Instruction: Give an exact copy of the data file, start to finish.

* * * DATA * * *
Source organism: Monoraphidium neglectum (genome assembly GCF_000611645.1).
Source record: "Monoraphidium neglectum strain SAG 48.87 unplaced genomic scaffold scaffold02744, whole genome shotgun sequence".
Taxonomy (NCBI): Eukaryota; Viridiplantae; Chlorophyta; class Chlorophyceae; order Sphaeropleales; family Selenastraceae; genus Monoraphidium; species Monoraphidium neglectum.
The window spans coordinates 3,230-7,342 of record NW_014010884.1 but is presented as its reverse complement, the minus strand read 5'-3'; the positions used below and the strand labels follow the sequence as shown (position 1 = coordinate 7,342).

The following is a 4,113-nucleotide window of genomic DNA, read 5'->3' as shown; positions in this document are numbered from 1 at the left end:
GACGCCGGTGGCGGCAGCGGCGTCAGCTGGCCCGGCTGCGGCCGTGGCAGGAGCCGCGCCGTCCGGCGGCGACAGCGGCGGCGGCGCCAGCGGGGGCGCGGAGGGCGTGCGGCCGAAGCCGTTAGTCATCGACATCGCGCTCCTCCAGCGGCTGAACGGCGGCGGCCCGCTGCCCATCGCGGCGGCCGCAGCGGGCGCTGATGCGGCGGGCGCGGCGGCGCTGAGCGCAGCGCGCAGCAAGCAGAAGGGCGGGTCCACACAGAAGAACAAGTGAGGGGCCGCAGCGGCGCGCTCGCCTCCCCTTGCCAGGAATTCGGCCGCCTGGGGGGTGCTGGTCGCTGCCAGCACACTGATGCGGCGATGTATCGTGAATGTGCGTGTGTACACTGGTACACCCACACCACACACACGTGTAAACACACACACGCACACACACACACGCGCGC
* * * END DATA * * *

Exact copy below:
Source organism: Monoraphidium neglectum (genome assembly GCF_000611645.1).
Source record: "Monoraphidium neglectum strain SAG 48.87 unplaced genomic scaffold scaffold02744, whole genome shotgun sequence".
Taxonomy (NCBI): Eukaryota; Viridiplantae; Chlorophyta; class Chlorophyceae; order Sphaeropleales; family Selenastraceae; genus Monoraphidium; species Monoraphidium neglectum.
The window spans coordinates 3,230-7,342 of record NW_014010884.1 but is presented as its reverse complement, the minus strand read 5'-3'; the positions used below and the strand labels follow the sequence as shown (position 1 = coordinate 7,342).

The following is a 4,113-nucleotide window of genomic DNA, read 5'->3' as shown; positions in this document are numbered from 1 at the left end:
GACGCCGGTGGCGGCAGCGGCGTCAGCTGGCCCGGCTGCGGCCGTGGCAGGAGCCGCGCCGTCCGGCGGCGACAGCGGCGGCGGCGCCAGCGGGGGCGCGGAGGGCGTGCGGCCGAAGCCGTTAGTCATCGACATCGCGCTCCTCCAGCGGCTGAACGGCGGCGGCCCGCTGCCCATCGCGGCGGCCGCAGCGGGCGCTGATGCGGCGGGCGCGGCGGCGCTGAGCGCAGCGCGCAGCAAGCAGAAGGGCGGGTCCACACAGAAGAACAAGTGAGGGGCCGCAGCGGCGCGCTCGCCTCCCCTTGCCAGGAATTCGGCCGCCTGGGGGGTGCTGGTCGCTGCCAGCACACTGATGCGGCGATGTATCGTGAATGTGCGTGTGTACACTGGTACACCCACACCACACACACGTGTAAACACACACACGCACACACACACACGCGCGC